Monthly Labor Market Report: The supply chain revival strengthens the market

Key points

  • Surveys of Instawork Pros suggest a strengthening labor market, with Pros able to find full-time hours if not full-time positions
  • More than 70% of Pros say they could commit to working five shifts a week for at least a month
  • Demand for custodial and production roles, particularly for higher-skilled warehouse workers, is growing while pay for leisure and hospitality roles weakens, tracking the revival of the supply chain and the end of the summer events season

Every day, the Instawork platform handles thousands of transactions involving businesses and hourly professionals, generating a huge amount of data on hourly pay as well as other aspects of the labor market. This report summarizes some of the major trends in demographics, roles, and worker constraints in regions across the United States.

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The data are also compiled into the Instawork Pay Signal Index (PSI) and indexed trends in hourly pay. Because businesses can book shifts in advance on the Instawork platform, the metrics include forward-looking data for the current month as well. Please refer to the appendix for explanations of the methods behind each metric.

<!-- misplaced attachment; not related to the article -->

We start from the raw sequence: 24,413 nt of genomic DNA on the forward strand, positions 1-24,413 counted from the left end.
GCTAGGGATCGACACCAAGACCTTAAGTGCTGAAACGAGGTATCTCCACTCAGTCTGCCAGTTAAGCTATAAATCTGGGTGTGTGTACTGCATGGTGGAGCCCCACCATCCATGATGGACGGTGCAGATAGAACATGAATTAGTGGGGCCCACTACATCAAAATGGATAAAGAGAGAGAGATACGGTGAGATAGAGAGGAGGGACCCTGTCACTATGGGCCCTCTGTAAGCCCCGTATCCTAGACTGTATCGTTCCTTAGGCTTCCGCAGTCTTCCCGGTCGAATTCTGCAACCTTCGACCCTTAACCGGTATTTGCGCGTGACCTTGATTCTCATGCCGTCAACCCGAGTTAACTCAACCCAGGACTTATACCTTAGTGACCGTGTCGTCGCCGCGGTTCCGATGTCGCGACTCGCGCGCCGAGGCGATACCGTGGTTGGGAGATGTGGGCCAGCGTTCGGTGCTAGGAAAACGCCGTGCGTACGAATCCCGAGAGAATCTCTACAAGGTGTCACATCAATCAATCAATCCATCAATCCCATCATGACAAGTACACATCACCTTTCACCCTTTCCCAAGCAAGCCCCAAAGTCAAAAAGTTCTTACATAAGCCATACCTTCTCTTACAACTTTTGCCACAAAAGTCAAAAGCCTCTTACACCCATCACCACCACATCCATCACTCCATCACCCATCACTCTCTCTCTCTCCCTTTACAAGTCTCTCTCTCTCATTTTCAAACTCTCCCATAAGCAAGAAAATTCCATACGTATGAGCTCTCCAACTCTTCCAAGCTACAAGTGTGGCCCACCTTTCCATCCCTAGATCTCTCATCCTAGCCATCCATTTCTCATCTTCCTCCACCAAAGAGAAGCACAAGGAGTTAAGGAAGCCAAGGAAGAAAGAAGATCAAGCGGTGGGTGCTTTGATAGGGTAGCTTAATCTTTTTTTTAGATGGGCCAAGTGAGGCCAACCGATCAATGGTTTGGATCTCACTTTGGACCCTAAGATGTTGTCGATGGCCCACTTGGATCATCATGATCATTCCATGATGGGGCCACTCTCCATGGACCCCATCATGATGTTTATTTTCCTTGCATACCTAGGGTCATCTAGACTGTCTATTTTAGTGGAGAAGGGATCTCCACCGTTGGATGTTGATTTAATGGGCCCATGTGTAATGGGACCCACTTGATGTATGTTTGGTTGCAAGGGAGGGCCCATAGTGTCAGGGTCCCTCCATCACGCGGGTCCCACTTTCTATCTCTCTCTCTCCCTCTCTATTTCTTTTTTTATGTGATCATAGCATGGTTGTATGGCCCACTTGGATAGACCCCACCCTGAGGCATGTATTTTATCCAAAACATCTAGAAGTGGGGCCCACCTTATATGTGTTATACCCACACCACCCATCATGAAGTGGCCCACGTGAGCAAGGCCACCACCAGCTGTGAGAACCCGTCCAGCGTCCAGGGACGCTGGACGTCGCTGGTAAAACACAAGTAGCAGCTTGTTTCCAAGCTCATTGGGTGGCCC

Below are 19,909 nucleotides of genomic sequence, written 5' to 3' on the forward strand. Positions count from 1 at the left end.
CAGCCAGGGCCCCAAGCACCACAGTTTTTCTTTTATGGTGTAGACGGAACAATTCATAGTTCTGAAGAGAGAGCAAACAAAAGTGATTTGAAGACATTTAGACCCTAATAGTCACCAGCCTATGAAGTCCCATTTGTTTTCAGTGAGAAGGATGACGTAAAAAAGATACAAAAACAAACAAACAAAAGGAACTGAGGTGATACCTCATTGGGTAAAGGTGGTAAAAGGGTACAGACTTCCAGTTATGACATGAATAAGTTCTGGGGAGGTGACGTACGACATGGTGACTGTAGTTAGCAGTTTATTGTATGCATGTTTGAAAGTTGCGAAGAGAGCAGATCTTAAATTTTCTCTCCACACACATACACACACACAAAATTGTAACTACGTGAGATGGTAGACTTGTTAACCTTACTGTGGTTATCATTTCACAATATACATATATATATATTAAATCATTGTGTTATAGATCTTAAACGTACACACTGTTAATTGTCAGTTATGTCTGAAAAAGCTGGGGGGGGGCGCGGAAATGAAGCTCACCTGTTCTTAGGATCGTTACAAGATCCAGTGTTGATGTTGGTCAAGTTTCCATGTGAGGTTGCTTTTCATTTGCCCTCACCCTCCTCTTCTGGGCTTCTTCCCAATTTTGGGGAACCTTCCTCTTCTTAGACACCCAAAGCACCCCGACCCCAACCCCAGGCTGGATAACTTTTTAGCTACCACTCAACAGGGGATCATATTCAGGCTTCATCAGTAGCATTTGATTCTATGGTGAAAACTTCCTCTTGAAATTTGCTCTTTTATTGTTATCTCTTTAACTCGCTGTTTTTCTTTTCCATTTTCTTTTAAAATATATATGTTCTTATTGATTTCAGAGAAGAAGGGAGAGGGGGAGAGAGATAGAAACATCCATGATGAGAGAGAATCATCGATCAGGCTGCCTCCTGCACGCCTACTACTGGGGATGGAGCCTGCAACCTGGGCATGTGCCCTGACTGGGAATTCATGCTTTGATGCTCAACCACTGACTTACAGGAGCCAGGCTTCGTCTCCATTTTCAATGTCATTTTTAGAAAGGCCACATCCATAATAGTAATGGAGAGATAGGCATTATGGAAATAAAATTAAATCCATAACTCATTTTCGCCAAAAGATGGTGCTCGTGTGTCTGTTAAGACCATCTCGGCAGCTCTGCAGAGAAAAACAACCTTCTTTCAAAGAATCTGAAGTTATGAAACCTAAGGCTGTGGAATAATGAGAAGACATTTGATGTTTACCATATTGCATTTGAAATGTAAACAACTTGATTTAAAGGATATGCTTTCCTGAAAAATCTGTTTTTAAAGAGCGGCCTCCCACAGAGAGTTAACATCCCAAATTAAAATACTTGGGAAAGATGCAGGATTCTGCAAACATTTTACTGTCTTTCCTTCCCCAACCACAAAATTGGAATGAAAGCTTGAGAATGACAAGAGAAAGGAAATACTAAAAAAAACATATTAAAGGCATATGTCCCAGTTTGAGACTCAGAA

The labor market looked slightly stronger in October than in September, buoyed by a revival in the supply chain. Business hiring for light industrial roles look likely to push the balance of pay upward in November:

In-app survey data

Our in-app surveys track Pros' labor market situations on a monthly basis. For details on methods and questionnaires, please see the Methodological Appendix below.

This month we are focusing on the differences between Pros' labor market preferences and their labor market outcomes. Here are the differences between the shares of Pros who had a specific type of job and the share who wanted it:

After rising in August and September, the gaps in Pros with full-time and part-time jobs came down slightly in October, suggesting an improving labor market. But Pros were somewhat less satisfied with their ability to find work via the Instawork app (though the level is still lower than when we began tracking data in March) and via other apps.

In terms of hours, the shares of Pros able to work 31 to 50 hours per week coincided almost exactly with preferences. But the share of Pros who wanted to work 51 hours or more grew relative to the share who wanted so much work:

Taken together, these data suggest a strengthening labor market, albeit mainly versus September and not previous months.